There is a growing demand for responsible investing solutions among U.S. investors, and female investors are leading the charge. And they say their financial advisors would be the top source for such investing information, according to research conducted by RBC Wealth Management.

The survey, conducted in February and based on responses from 1,003 RBC Wealth Management clients in the U.S., found that women are more than twice as likely as men to say it is extremely important that the companies they invest in integrate environmental, social and governance factors into their policies and decisions.

The study also found that nearly three-fourths (74%) of women were interested in increasing their share of ESG investments in their current portfolios and were significantly more likely than men to have an interest in learning more about ESG investing.

And while the survey found that women are more in favor of ESG investing, it also revealed that more than half of male respondents (53%) also expressed interest in increasing the share of ESG in their portfolio, and 61% of clients overall shared this position.

“We are really excited about the survey results,” said Kent McClanahan, vice president, responsible investing at RBC Wealth Management in the U.S. “We were feeling like there was client interest and we are pleasantly surprised to point out that RBC clients have a significant amount of interest in ESG.”

McClanahan said ESG has been a priority for RBC for a few years, and the company has been building its ESG capabilities. He said it rolled out its ESG portfolio at the beginning of last year, but then the pandemic and the aggressive push for climate change policies and social justice issues forced the company to put ESG at the forefront. The results of the survey have made it a full-on priority for 2021, McClanahan said.
Women are of particular interest to the financial services industry because of their future wealth status, he said. “We talk so often about wealth transfer and moving from the current wealth holders to the next generation of wealth holders and often that is women,” he said, adding that as women align their values within their portfolios, it is becoming a focus in the financial industry.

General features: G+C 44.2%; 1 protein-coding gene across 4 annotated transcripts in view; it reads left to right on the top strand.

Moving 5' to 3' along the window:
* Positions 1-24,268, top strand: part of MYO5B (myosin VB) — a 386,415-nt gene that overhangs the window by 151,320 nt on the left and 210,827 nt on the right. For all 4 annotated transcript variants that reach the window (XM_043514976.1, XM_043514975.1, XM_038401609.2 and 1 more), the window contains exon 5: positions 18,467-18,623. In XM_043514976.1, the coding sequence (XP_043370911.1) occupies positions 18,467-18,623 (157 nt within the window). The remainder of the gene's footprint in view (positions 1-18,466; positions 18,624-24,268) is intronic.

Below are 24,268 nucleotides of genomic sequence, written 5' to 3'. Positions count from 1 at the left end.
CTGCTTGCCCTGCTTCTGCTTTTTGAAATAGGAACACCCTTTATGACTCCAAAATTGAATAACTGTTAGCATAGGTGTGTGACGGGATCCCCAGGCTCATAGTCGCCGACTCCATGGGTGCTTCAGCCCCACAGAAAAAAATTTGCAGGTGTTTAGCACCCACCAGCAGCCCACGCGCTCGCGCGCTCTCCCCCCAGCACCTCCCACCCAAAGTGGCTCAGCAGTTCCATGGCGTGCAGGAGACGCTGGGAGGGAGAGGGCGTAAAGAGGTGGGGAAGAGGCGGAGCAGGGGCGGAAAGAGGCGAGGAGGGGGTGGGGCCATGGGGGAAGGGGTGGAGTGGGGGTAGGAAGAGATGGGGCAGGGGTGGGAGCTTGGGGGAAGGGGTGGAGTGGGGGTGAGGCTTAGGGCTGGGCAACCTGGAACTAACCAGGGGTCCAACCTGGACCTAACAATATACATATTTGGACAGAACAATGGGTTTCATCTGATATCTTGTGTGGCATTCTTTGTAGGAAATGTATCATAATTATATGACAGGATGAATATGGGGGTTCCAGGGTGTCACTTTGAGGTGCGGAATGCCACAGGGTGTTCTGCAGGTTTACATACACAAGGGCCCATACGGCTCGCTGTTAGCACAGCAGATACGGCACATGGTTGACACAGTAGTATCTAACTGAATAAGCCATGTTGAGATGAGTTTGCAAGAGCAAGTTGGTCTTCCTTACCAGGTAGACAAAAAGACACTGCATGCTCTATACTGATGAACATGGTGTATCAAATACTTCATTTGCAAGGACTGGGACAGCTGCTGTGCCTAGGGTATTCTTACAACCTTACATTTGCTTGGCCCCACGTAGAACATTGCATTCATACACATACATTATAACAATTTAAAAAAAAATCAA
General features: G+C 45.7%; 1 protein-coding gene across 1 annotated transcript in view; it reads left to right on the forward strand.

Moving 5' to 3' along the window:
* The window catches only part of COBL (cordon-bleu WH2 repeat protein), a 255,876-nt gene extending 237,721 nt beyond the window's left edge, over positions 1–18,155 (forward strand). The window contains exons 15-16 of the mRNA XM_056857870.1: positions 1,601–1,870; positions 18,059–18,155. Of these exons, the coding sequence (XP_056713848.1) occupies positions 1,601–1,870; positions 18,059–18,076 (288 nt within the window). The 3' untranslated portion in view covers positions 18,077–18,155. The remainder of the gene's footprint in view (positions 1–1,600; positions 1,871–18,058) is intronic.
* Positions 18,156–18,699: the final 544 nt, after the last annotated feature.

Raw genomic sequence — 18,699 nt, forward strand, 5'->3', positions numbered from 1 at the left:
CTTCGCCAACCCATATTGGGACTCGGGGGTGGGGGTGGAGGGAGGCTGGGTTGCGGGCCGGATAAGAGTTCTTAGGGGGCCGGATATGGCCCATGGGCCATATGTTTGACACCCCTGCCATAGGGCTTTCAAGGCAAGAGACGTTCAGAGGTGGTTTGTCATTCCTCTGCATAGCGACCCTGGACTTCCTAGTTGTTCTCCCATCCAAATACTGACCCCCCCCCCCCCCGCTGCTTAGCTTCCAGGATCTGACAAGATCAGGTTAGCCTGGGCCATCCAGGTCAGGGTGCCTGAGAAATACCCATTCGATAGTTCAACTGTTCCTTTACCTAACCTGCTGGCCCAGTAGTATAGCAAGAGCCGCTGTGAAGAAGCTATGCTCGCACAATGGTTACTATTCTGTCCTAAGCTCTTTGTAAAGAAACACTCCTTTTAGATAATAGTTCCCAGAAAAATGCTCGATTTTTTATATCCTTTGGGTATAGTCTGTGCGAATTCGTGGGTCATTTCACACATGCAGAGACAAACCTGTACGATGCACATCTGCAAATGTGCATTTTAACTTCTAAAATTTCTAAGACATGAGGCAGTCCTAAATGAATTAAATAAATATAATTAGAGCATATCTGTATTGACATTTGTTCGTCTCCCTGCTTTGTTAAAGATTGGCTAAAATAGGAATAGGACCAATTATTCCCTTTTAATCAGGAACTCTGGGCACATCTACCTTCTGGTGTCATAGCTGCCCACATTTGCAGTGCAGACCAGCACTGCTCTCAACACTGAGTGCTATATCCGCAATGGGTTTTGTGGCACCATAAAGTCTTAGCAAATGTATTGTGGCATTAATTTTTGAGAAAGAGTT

One of the more interesting findings of the survey, as pointed out by McClanahan, is that a third of the respondents said it is important to integrate ESG factors into their investment decisions, and both men and women showed strong interest in the “G,” citing corporate ethics, regulatory compliance and transparency as the most important of governance elements for clients.

Women, however, showed significantly more propensity toward the environment and social categories. They indicated that the most important elements in the social category are human rights (80%), workplace health and safety (75%) and social justice (64%). The most important environmental issues for them were water scarcity, clean water, pollution and waste management.

The RBC survey also revealed that most clients (86%) would turn to their financial advisors to find out more about ESG investing, signaling the need for advisors to be ready to guide current and future generations of investors on topics about responsible investing and how they can integrate different ESG considerations into an overall investment portfolio and long-term plan.

McClanahan said his company wants to ensure that advisors are equipped to have conversations about ESG solutions because clients do not always know where to start in the learning process. “Advisors need to be prepared to engage in conversation and proactively approach the topic of responsible investing with clients, who are seeking their expertise and guidance as they navigate through new ESG investing opportunities,” he said.

He added that responsible investing is an area that will continue to grow as clients express greater interest. “What we are really trying to get out there to advisors is that your current clients may not show as much interest in it, but it’s anticipated that the next holder of wealth will.”